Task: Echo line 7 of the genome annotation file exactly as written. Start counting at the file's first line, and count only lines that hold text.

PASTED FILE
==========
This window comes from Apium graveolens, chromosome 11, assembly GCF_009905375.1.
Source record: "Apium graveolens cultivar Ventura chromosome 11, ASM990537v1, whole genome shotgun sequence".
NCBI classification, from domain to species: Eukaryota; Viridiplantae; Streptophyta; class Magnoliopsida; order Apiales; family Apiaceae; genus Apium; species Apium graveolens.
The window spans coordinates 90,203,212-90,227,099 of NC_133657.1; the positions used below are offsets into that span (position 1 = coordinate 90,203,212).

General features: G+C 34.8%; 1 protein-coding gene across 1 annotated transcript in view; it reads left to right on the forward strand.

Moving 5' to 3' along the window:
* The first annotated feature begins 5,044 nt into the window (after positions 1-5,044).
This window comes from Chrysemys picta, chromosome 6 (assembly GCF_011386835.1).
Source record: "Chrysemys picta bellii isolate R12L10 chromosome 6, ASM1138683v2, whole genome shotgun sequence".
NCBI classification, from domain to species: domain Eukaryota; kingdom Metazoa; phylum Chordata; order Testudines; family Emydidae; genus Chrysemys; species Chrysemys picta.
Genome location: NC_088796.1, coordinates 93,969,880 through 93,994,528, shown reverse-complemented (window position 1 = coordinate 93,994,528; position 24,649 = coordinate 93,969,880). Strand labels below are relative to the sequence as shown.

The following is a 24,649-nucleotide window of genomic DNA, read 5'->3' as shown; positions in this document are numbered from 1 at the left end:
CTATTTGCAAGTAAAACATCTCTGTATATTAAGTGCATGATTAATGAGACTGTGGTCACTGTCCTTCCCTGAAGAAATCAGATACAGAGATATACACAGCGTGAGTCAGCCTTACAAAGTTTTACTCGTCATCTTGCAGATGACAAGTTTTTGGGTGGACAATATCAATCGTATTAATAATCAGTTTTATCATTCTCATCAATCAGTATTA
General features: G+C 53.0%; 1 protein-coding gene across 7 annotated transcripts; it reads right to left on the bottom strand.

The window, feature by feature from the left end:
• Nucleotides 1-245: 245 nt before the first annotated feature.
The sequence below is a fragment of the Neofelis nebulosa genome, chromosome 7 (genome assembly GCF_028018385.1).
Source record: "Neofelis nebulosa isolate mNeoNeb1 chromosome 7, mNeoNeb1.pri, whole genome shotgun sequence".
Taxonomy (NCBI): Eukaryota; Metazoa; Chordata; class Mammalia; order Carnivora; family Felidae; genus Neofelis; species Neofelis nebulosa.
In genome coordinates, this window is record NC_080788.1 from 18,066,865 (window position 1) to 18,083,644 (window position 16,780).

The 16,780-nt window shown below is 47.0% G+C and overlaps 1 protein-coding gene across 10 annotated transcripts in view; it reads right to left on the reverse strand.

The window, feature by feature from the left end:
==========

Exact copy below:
* The first annotated feature begins 5,044 nt into the window (after positions 1-5,044).